It appears that Scots with Freeview are being denied the opportunity to listen to radio on their tv sets after 5pm, and all because the BBC has chosen to broadcast the tv channel BBC Alba from that time at in the evening.
Limited band space means that there is not sufficient capacity for the BBC’s 13 radio stations to be broadcast at the same time.
“I’ve had”, says Ms Dugdale, “people say that they can no longer listen to the News Quiz, or this is how they get their classical music or their sports coverage. And they feel aggrieved because the licence fee is the same as it was 2 months ago” (before the BBC’s decision).
She goes on to say that she believes that the BBC should recognise that times have changed (although I’m not entirely certain what that has to do with the matter of Gaelic broadcasting, or the fact that some people listen to sport on their televisions). She fears, somewhat mystifyingly, that Scotland may be left behind if the population cannot listen to the News Quiz on their television sets. Left behind what or where, she does not say.
Ms Dugdale has written to no less a personage than Chris (now lord) Patten, who replied telling her the BBC Trust has decided that this was the most technically and financially viable way of enabling BBC Alba to be carried on Freeview.
He rather pointedly added that radio stations could still be listened to on radios after 5 pm.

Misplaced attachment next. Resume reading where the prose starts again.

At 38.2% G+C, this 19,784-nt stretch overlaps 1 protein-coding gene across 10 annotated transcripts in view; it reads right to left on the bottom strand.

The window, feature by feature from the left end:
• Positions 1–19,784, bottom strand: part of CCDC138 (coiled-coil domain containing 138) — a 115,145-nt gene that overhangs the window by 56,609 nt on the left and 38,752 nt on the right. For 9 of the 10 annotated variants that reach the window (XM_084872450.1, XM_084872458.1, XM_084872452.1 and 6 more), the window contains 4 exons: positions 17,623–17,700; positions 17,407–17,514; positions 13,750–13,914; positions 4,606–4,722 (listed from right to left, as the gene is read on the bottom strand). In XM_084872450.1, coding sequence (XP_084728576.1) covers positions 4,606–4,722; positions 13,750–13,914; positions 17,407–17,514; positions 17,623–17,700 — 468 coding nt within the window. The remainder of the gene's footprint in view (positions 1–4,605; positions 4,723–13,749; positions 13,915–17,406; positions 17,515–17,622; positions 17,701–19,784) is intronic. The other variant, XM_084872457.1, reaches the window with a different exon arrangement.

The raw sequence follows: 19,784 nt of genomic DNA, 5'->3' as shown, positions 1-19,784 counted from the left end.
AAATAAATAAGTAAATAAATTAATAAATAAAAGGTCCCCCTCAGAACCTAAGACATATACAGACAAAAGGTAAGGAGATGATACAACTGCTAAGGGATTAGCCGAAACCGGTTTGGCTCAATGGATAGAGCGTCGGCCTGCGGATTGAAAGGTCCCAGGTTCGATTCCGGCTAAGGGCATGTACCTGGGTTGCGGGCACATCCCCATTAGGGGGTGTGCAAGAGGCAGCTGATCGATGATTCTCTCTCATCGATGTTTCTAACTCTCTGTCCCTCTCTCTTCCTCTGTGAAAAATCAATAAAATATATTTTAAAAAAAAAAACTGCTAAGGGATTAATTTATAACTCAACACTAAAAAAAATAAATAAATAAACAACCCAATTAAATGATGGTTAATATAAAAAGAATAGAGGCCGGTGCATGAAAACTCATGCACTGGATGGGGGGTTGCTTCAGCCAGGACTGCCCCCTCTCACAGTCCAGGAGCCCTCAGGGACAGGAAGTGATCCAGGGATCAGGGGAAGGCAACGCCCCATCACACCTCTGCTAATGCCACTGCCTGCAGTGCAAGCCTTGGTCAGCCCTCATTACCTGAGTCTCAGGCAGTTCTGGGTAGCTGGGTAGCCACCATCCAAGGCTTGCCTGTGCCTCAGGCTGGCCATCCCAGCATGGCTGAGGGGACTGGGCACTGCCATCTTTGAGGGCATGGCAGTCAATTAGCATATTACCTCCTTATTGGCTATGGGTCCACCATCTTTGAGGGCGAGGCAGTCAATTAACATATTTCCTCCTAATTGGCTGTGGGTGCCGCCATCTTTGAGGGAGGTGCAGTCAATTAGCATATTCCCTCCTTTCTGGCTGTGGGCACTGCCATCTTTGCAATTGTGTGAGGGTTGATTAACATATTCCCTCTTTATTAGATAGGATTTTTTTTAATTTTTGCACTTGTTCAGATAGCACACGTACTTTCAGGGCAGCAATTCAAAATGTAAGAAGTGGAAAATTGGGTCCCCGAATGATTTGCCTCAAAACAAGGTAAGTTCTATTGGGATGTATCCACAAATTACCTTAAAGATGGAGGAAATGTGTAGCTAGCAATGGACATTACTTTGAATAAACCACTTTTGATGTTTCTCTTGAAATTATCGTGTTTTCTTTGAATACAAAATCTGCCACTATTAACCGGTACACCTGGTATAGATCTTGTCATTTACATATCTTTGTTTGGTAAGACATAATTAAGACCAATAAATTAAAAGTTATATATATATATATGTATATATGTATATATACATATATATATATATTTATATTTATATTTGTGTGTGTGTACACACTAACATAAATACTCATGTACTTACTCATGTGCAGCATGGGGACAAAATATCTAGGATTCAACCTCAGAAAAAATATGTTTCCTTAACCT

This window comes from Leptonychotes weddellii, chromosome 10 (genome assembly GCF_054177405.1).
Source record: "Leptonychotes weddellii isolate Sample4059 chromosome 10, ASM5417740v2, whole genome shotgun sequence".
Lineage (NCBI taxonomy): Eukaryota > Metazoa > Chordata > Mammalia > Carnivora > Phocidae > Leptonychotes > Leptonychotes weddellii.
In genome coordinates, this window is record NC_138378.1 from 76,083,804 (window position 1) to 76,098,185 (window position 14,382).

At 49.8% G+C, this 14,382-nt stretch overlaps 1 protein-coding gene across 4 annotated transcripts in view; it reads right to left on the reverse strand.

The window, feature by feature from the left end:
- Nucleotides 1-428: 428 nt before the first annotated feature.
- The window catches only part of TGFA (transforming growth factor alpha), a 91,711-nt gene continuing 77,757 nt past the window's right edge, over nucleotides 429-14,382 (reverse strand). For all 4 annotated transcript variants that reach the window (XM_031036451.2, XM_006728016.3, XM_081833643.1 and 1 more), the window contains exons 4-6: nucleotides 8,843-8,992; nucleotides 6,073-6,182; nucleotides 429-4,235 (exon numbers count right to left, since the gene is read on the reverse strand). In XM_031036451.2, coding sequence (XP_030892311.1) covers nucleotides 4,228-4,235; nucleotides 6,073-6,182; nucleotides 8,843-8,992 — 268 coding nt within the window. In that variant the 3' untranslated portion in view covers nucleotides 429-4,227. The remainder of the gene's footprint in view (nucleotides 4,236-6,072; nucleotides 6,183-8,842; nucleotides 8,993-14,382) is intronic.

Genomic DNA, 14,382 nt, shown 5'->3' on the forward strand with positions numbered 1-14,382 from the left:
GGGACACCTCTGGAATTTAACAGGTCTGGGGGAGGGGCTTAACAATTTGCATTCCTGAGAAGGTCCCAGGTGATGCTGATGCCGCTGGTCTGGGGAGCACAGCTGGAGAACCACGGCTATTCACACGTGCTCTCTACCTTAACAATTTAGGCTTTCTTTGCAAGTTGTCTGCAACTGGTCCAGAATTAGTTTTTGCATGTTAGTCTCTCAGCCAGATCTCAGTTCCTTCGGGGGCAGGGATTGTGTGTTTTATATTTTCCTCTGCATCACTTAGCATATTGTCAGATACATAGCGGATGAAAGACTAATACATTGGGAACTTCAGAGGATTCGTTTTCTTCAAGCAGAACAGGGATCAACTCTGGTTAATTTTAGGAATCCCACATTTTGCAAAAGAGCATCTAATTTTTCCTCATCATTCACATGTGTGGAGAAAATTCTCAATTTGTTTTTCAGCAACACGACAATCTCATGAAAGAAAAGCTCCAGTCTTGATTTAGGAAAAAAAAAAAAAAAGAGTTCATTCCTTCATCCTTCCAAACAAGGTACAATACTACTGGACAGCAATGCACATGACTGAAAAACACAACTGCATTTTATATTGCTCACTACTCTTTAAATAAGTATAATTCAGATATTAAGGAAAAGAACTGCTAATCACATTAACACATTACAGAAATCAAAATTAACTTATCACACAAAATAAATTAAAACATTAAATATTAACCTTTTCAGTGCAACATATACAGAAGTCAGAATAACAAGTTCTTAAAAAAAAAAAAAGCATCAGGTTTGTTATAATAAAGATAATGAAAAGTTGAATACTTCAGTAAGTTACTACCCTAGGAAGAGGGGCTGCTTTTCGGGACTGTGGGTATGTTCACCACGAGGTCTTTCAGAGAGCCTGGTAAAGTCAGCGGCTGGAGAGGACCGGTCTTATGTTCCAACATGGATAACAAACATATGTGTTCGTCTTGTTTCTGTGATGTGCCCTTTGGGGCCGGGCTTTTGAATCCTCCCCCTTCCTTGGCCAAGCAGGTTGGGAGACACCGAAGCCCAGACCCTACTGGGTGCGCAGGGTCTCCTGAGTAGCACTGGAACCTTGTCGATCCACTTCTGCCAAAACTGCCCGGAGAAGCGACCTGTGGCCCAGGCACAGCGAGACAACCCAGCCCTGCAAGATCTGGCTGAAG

I’m wondering, given that broadcasting is an issue reserved to Westminster, why Ms Dugdale did not direct these “numerous” complainants to their local MPs who represent them in the parliament in England which has power over these matters.
It seems that the BBC is unlikely to back down from its stance, given that Patten suggests that carrying Alba on Freeview will result in an increase of between 70,000 and 111,000 viewers, while only 50,000 radio listeners will be affected. And so, as well as Mr Patten’s advice that radio programmes can still be listened to on radio (purchasable for as little as £2 in Tesco), I can offer some comfort in that these programmes can also be heard at any time on-line, on many cell phones, and as a special sop to those who cannot bear to hear the News Quiz anywhere but on television, the programme, when being broadcast, can be listened to on Saturday at 12.30pm, well before Alba starts, and therefore, on tv.
It seems to me small minded and selfish to object to those among us who speak Gaelic having television in their own language when there is such a plethora of English language broadcasts on such a wide range of stations, receivable on a variety of equipment and available 24 hours a day, 7 days a week. But some people have just got to have everything.
I’m surprised that MSPs don’t have more important things to occupy themselves with.